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Absolute brain size predicts dog breed differences in executive function

Research output: Contribution to journalArticle

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Absolute brain size predicts dog breed differences in executive function. / Horschler, Daniel J.; Hare, Brian; Call, Josep; Kaminski, Juliane; Miklosi, Adam; MacLean, Evan L.

In: Animal Cognition, Vol. 22, No. 2, 03.2019, p. 187-198.

Research output: Contribution to journalArticle

Harvard

Horschler, DJ, Hare, B, Call, J, Kaminski, J, Miklosi, A & MacLean, EL 2019, 'Absolute brain size predicts dog breed differences in executive function' Animal Cognition, vol. 22, no. 2, pp. 187-198. https://doi.org/10.1007/s10071-018-01234-1

APA

Horschler, D. J., Hare, B., Call, J., Kaminski, J., Miklosi, A., & MacLean, E. L. (2019). Absolute brain size predicts dog breed differences in executive function. Animal Cognition, 22(2), 187-198. https://doi.org/10.1007/s10071-018-01234-1

Vancouver

Horschler DJ, Hare B, Call J, Kaminski J, Miklosi A, MacLean EL. Absolute brain size predicts dog breed differences in executive function. Animal Cognition. 2019 Mar;22(2):187-198. https://doi.org/10.1007/s10071-018-01234-1

Author

Horschler, Daniel J. ; Hare, Brian ; Call, Josep ; Kaminski, Juliane ; Miklosi, Adam ; MacLean, Evan L. / Absolute brain size predicts dog breed differences in executive function. In: Animal Cognition. 2019 ; Vol. 22, No. 2. pp. 187-198.

Bibtex - Download

@article{4b2dee96c01e4521a4b13d1c8ef7d07b,
title = "Absolute brain size predicts dog breed differences in executive function",
abstract = "Large-scale phylogenetic studies of animal cognition have revealed robust links between absolute brain volume and species differences in executive function. However, past comparative samples have been composed largely of primates, which are characterized by evolutionarily derived neural scaling rules. Therefore, it is currently unknown whether positive associations between brain volume and executive function reflect a broad-scale evolutionary phenomenon, or alternatively, a unique consequence of primate brain evolution. Domestic dogs provide a powerful opportunity for investigating this question due to their close genetic relatedness, but vast intraspecific variation. Using citizen science data on more than 7000 purebred dogs from 74 breeds, and controlling for genetic relatedness between breeds, we identify strong relationships between estimated absolute brain weight and breed differences in cognition. Specifically, larger-brained breeds performed significantly better on measures of short-term memory and self-control. However, the relationships between estimated brain weight and other cognitive measures varied widely, supporting domain-specific accounts of cognitive evolution. Our results suggest that evolutionary increases in brain size are positively associated with taxonomic differences in executive function, even in the absence of primate-like neuroanatomy. These findings also suggest that variation between dog breeds may present a powerful model for investigating correlated changes in neuroanatomy and cognition among closely related taxa.",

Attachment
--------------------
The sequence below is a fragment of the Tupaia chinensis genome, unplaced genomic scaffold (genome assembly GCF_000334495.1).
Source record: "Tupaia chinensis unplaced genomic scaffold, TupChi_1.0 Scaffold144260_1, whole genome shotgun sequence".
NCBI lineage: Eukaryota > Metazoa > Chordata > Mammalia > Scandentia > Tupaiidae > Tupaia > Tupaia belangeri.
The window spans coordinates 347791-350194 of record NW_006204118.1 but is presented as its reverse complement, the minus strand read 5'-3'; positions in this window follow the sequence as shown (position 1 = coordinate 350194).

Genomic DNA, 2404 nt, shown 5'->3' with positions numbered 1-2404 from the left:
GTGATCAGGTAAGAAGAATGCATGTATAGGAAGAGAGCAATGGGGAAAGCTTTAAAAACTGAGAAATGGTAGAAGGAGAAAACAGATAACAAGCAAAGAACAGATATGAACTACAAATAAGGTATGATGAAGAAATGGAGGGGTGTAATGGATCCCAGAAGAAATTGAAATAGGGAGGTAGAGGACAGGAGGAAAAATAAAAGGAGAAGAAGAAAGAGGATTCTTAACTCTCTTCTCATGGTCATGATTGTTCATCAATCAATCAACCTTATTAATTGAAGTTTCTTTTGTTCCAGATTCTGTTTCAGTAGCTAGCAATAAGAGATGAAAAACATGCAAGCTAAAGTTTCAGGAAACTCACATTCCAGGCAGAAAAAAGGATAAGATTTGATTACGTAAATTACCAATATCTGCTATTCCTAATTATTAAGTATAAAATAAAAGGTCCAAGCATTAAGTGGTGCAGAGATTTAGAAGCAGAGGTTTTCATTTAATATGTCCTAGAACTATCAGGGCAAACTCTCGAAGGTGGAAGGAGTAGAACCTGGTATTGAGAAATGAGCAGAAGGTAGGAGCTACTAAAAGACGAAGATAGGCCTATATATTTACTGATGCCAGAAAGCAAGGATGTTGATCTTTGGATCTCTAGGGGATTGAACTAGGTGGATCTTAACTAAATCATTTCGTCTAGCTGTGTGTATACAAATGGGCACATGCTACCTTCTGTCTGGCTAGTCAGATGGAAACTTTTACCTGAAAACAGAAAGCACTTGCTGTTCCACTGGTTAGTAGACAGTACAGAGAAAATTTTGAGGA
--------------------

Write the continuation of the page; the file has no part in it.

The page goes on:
keywords = "Cognitive evolution, Brain evolution, Brain size, Executive function, Breed differences, Citizen science",
author = "Horschler, {Daniel J.} and Brian Hare and Josep Call and Juliane Kaminski and Adam Miklosi and MacLean, {Evan L.}",
note = "DJH was supported by an Emil W. Haury Fellowship from the School of Anthropology at the University of Arizona, and a Graduate Access Fellowship from the Graduate College at the University of Arizona. {\'A}M was supported by the Hungarian Academy of Sciences (MTA-ELTE Comparative Ethology Research Group, MTA 01 031).",
year = "2019",
month = "3",
doi = "10.1007/s10071-018-01234-1",
language = "English",
volume = "22",
pages = "187--198",
journal = "Animal Cognition",
issn = "1435-9448",
publisher = "Springer",
number = "2",

}

RIS (suitable for import to EndNote) - Download

TY - JOUR